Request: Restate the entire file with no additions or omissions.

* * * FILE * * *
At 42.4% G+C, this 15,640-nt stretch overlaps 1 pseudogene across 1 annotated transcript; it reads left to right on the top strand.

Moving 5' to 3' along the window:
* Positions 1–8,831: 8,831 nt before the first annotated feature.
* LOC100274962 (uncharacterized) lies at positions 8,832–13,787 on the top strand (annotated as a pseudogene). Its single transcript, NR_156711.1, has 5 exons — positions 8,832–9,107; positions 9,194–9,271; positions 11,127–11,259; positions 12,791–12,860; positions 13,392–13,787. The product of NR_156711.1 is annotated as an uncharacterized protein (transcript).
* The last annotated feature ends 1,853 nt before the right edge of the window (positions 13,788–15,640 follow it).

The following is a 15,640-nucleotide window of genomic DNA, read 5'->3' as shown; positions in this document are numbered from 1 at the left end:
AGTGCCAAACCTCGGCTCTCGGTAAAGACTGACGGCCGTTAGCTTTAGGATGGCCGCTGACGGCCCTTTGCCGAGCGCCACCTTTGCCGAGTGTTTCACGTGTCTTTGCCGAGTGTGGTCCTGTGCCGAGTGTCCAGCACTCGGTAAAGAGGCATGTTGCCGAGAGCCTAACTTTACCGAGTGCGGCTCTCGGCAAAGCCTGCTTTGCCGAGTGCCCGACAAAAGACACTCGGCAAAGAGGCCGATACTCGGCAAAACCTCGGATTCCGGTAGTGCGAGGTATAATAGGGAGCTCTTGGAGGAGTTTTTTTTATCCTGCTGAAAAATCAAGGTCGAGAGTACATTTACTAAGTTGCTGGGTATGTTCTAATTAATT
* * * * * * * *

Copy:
At 42.4% G+C, this 15,640-nt stretch overlaps 1 pseudogene across 1 annotated transcript; it reads left to right on the top strand.

Moving 5' to 3' along the window:
* Positions 1–8,831: 8,831 nt before the first annotated feature.
* LOC100274962 (uncharacterized) lies at positions 8,832–13,787 on the top strand (annotated as a pseudogene). Its single transcript, NR_156711.1, has 5 exons — positions 8,832–9,107; positions 9,194–9,271; positions 11,127–11,259; positions 12,791–12,860; positions 13,392–13,787. The product of NR_156711.1 is annotated as an uncharacterized protein (transcript).
* The last annotated feature ends 1,853 nt before the right edge of the window (positions 13,788–15,640 follow it).

The following is a 15,640-nucleotide window of genomic DNA, read 5'->3' as shown; positions in this document are numbered from 1 at the left end:
AGTGCCAAACCTCGGCTCTCGGTAAAGACTGACGGCCGTTAGCTTTAGGATGGCCGCTGACGGCCCTTTGCCGAGCGCCACCTTTGCCGAGTGTTTCACGTGTCTTTGCCGAGTGTGGTCCTGTGCCGAGTGTCCAGCACTCGGTAAAGAGGCATGTTGCCGAGAGCCTAACTTTACCGAGTGCGGCTCTCGGCAAAGCCTGCTTTGCCGAGTGCCCGACAAAAGACACTCGGCAAAGAGGCCGATACTCGGCAAAACCTCGGATTCCGGTAGTGCGAGGTATAATAGGGAGCTCTTGGAGGAGTTTTTTTTATCCTGCTGAAAAATCAAGGTCGAGAGTACATTTACTAAGTTGCTGGGTATGTTCTAATTAATT